Here are some tips to making sure your newly adopted kitty acclimates into their new home successfully!
For those of you who may be bringing home their first kitty, here’s a list of supplies we suggest.
- Litter – Dr. Elsey’s Precious Cat or any dust-free, unscented litter is best
- Kitten food- Merrick Purrfect Bistro Grain Free Healthy Kitten dry and Merrick Purrfect Bistro Pate canned (chicken or turkey) Feed 1/2 can 2-3 times a week separate from the dry to help keep the kitten hydrated since they tend not to drink as much water as an adult. Have dry food and water available at all times.
- Adult food – Merrick dry and canned for adult (or senior if applicable)
- Litter pan – If adopting a kitten make sure that the litter pan is not too big. A big adult size litter pan can be an issue since they are used to small pans with no cover. Be aware if you have a big adult size pan it could be an issue so change to a smaller one till they are a bit bigger.
- Cat carrier – A hard plastic sided with a metal door is the best. If adopting a kitten, make sure you get a carrier big enough to accommodate them as an adult. Always double check that the metal door latches are fully in the locked position before transport.
- Scratch post or scratch pad – You don’t need to show a cat how to use a scratching post, they already know! Holding your cat up to the scratching post and forcing her to drag her claws on it may actually frighten your kitty and teach her to avoid the scratching post completely. You should, however, reward your cat for proper scratching etiquette with praise and a yummy treat to reinforce the good behavior. You can also encourage your cat to investigate the posts by scenting them with catnip or hanging toys at the tops of the posts. Place posts in areas where the cat will be inclined to climb on them. Finally, don’t throw away your cat’s favorite scratching post when it becomes unsightly. That’s when they’ve broken it in! Many cats prefer shredded and torn objects because they can really sink their claws into them and they’ve marked it as their own with the scent glands in their paws.
- Nail trimmers – If you have trouble trimming nails or need to learn how to trim them, you can bring the kitty to Petco any Saturday between 11am and 3pm and a TEARS volunteer will help you for no charge. We recommend trimming nails once every 3-4 weeks.
- Eye wipes – Some cats may require eye wipes to keep the fur around the eye clean. Use only a wipe especially for eyes, with no perfume. Do not use paper towel since it might scratch the eye and cause an eye ulcer.
- Flea prevention – If you have dogs in your home, you may need to consider flea prevention for your kitty. Always get flea prevention from your vet, as store bought items may cause serious health issues.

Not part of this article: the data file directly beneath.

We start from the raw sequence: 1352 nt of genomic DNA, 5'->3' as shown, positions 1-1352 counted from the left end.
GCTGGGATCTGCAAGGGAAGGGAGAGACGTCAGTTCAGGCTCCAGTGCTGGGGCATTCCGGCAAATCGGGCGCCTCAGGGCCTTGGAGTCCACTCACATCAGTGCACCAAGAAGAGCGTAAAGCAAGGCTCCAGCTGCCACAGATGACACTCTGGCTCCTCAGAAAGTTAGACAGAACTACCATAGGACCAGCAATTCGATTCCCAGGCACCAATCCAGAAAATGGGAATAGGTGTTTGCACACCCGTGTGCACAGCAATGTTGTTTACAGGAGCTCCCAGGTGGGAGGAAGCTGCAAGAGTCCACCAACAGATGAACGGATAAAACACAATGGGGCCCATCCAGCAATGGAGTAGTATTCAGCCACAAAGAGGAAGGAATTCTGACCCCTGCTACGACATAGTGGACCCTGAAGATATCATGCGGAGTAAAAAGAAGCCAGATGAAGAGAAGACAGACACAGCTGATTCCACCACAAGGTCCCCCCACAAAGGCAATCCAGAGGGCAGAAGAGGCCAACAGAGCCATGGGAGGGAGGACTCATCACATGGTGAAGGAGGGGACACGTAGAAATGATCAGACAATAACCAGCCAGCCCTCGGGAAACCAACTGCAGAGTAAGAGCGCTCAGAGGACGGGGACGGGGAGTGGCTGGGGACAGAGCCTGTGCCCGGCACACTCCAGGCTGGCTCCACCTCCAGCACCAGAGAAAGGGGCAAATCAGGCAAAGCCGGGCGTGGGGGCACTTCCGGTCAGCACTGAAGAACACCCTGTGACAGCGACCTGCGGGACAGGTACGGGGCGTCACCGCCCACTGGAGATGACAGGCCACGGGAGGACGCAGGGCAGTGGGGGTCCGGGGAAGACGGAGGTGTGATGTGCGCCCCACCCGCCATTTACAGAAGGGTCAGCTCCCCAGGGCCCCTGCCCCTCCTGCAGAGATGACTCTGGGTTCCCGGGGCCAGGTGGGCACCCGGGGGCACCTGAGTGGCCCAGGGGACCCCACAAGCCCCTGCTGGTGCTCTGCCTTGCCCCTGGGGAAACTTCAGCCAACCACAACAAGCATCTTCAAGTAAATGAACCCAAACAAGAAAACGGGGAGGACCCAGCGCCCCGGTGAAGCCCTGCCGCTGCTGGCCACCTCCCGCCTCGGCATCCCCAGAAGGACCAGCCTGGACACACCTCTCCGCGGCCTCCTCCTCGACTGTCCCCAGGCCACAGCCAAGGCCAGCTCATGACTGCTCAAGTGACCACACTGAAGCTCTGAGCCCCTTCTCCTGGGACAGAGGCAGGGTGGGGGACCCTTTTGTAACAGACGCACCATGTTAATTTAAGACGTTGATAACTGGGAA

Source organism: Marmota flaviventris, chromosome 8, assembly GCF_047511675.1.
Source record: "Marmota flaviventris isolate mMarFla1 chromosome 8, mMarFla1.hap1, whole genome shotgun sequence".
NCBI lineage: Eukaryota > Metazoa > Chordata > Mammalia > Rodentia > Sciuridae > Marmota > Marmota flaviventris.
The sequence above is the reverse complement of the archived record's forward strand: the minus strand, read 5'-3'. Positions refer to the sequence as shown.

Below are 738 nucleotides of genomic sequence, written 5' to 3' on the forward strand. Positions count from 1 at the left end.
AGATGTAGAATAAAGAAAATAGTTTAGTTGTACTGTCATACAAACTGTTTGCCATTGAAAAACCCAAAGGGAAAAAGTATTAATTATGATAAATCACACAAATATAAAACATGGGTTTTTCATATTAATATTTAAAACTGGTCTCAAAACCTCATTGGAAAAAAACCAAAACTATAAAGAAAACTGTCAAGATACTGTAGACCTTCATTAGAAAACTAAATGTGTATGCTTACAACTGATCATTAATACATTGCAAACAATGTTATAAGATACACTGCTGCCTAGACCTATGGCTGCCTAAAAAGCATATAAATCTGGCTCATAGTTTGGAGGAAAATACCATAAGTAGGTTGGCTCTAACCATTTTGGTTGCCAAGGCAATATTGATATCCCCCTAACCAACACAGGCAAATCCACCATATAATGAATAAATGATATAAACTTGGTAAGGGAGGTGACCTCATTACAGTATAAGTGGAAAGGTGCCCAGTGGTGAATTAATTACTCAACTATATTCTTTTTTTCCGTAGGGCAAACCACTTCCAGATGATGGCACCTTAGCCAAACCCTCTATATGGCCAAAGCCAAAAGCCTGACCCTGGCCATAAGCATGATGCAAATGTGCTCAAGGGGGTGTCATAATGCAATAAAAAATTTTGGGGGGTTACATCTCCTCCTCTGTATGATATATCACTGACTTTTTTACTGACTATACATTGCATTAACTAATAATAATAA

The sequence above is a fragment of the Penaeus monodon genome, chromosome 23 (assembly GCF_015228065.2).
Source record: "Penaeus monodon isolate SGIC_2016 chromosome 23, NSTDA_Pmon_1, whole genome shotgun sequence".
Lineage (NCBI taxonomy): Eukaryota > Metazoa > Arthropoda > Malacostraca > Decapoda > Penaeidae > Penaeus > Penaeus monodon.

- Toys – Don’t forget the toys! Feathers on sticks, balls, stuffed toys… have a lot on hand to see what grabs your kitties interest. Sometimes cardboard boxes or paper bags are favorites. Watch out for foil toys or toys that can come apart. Just a little piece ingested could cause a blockage and/or death.
DRIVE HOME **Do not take the kitty out of the carrier in the car, wait until you are inside your home! Introducing your new cat to their new home and also to your current pets can be very overwhelming to the new addition. Taking things slow and allowing them to get comfortable in a small space at first is key! Follow these tips and you should be successful in moving the new one into your family…
- While in foster care, kitties stay in a room (bathroom or bedroom) and are used to being in small areas like the cat condo at Petco. A whole house is a very big area and they can feel overwhelmed. Try putting them with dry food, water and litter pan in a bathroom or bedroom that you use often that you can go into and spend time with them so they can’t run and hide or another room. They will feel more secure and get used to you coming and going. They will gradually become more curious and comfortable, so best to let them go at their own pace.
- Have the litter pan set up and immediately place the kitty in it. This way they know where it is. Let them smell around and walk out when they are ready.
- Keeping the new kitty in a separate room at first is also recommended when there are other pets in the house. Introduce each pet slowly to give everyone a chance to learn about each other. The length of time really depends on the individual pets so just watch and wait during the introduction period.
- All kitties need to be seen by your vet in the first 10 days of adoption for their wellness visit. A change of environment can be very stressful for some kitties and may weaken their immune system so just keep an eye on them make sure they continue to eat and drink, and if at all worried take them to the vet sooner. We sometimes see cats break with upper respiratory infections, urinary tract infections or have diarrhea simply from the stress of moving from one home to the other.
- Make sure everyone in the home (especially children) understands the importance of keeping the kitty inside. Doors to the outside cannot be left open! If you see your kitty has a tendency to dart towards open doors, try using a water squirt bottle to teach the cat to stay away from doors or keep them in an area of the house away from doors leading outside so they stay safe.